Another vagina, a different kind of assholes: The episode’s most incisive sketch shows Schumer waiting for her annual Pap smear, only to find her gynecologist has been replaced by four Congressmen. Their increasingly accusatory questions reek of revulsion, ignorance, and outrage. Reg E. Cathey, failing to comprehend how a sexually active 34-year-old woman remains childless, is a portrait of cresting frustration. “And how many children do you have?!,” he persists, finally booming it at the top of his incredible voice. Another Congressman (Rick Crom) responds to every clarification with an emphatic “ew,” until he breaks and bellows “We’re not the ones on trial here!” For most of its run, it’s a note-perfect, brilliantly escalated indictment of politicians trying to wrest control over reproductive health from the hands of women and doctors. But even this strong sketch ends abruptly, feeling unfinished.

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It’s an uneven episode, but there’s brilliance in the details and timing, like Schumer fiddling at her crotch for an extra beat while her friends wait to test Yo-Puss’ claims, or Dratch going back for a second taste. Miranda’s quiet, immediate extinguishing of excitement speaks volumes, and there’s a startling reveal that Ahmir “Questlove” Thompson has been standing by quietly in costume, ready to provide percussion accompaniment to Amy’s makeshift performance. All the sketches are well-produced, well-cast, and well-acted, but most are disappointingly underwritten, unfocused, or repetitive.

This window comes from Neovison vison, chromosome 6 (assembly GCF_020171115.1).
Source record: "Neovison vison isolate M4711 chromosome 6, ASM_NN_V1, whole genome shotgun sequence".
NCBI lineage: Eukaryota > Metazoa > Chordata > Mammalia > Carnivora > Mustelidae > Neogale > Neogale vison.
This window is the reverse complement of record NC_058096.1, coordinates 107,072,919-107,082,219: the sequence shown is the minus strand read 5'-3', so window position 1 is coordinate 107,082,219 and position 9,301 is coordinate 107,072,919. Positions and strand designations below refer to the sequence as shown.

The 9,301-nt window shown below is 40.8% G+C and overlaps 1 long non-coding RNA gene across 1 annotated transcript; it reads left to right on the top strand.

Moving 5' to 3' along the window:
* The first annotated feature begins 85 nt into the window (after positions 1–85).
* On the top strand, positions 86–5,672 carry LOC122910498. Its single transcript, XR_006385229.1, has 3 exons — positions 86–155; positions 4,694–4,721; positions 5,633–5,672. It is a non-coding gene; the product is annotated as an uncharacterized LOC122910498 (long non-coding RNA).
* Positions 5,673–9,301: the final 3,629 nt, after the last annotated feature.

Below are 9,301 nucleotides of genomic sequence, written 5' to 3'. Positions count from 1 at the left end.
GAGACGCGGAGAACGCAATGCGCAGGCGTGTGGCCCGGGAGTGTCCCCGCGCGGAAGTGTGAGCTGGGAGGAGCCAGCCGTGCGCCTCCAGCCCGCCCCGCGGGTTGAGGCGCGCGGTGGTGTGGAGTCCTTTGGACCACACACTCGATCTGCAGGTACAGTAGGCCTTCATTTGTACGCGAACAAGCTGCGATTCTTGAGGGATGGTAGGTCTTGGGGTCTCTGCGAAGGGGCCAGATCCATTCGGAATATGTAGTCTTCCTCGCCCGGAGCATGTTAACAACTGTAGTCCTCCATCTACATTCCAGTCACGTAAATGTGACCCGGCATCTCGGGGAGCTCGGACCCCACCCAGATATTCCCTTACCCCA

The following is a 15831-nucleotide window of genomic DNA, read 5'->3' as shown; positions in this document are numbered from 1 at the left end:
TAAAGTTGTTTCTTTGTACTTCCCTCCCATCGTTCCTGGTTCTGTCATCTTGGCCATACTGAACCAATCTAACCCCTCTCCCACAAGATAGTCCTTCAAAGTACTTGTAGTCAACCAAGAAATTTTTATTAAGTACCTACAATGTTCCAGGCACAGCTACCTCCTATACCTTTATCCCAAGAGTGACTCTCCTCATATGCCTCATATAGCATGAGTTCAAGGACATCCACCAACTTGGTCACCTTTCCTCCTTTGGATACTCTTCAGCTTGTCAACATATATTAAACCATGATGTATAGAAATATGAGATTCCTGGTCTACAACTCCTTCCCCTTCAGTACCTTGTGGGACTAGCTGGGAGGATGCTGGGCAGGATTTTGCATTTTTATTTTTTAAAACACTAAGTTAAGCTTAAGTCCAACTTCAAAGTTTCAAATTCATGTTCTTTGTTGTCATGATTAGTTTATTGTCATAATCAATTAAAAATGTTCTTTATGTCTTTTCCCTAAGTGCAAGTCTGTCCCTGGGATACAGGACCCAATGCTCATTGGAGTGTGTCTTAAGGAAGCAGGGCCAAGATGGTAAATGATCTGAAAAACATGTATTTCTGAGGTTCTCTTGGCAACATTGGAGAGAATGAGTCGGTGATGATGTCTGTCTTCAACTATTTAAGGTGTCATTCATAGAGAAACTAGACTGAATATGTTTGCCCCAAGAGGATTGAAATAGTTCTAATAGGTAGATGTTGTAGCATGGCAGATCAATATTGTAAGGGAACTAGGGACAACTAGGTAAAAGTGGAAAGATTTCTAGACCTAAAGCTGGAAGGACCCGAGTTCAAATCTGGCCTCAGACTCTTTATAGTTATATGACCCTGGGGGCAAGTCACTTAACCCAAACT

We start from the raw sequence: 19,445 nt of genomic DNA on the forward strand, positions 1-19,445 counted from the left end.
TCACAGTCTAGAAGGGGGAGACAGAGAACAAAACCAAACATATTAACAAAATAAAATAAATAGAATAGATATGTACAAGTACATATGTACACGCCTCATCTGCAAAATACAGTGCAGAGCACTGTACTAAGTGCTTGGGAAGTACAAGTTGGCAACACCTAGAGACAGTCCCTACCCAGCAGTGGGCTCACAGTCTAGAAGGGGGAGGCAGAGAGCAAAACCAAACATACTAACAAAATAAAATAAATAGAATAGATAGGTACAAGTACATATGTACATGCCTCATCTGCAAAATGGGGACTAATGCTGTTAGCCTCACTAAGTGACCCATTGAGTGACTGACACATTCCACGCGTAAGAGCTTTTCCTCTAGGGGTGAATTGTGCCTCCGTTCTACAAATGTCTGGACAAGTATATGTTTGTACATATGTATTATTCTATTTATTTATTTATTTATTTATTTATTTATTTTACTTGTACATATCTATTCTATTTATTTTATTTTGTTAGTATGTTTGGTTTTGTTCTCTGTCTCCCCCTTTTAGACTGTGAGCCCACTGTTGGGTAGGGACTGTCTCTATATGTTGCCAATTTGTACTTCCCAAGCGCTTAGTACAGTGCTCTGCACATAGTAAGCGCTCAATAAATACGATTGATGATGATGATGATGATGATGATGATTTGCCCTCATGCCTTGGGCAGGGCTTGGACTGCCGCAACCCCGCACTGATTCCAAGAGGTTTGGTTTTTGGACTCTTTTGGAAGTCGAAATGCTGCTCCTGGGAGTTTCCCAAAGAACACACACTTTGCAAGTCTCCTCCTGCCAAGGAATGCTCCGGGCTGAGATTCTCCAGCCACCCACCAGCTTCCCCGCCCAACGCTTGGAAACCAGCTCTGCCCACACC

“Are you going to bring it?” Schumer hisses when Inside Amy Schumer writer Kim Caramele (and Schumer’s real-life sister) fails to wow Miranda with her reluctant performance as Betsy Ross’ nemesis. “Because right now, you’re wasting everyone’s time.” As this episode played out, I found myself looking at the screen the way Lin-Manuel Miranda looks at Amy Schumer: with unchecked enthusiasm turning to wariness, then tested patience, and finally exhaustion.

As Phillipa Soo’s Eliza Schuyler Hamilton says of her husband, I don’t pretend to know the challenges Amy Schumer is facing, the worlds she keeps erasing and creating in her mind. “The World’s Most Interesting Woman In The World” is a slightly above-average, occasionally insightful collection of sketches, but “slightly above-average” is damning with faint praise. In three seasons, the show has provided penetrating examinations of double standards, experimented boldly with its format, and repeatedly crafted immaculate pop-culture parodies. Inside Amy Schumer has a chance to cement its legacy as the fourth season opens, but with the laxness of “The World’s Most Interesting Woman In The World,” it is throwing away its shot.

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Stray observations

  • Welcome to season four of Inside Amy Schumer! I’m taking over weekly reviews from Caroline Framke, and Kate Knibbs before her. As Reg E. Cathey cautions Amy Schumer before “the vagina-y part”: “Remember, even though we’re doing this, we are not your boyfriend.
  • Speaking of vaginas (knowing Inside Amy Schumer, we will often be speaking of vaginas), Schumer’s bar-side interview is of Pramala, her long-time waxer. Maybe because Pramala seems bemused, maybe because it’s uncouth to ask about her other clients, they talk less about Pramala’s long experience and more about Schumer herself: whether her taint and her occasional physical responses to hot wax are typical, whether people ask what Schumer’s undercarriage looks like.
  • Mia Jackson has a killer answer to “What movie best describes your vagina?”: “The Color Purple.”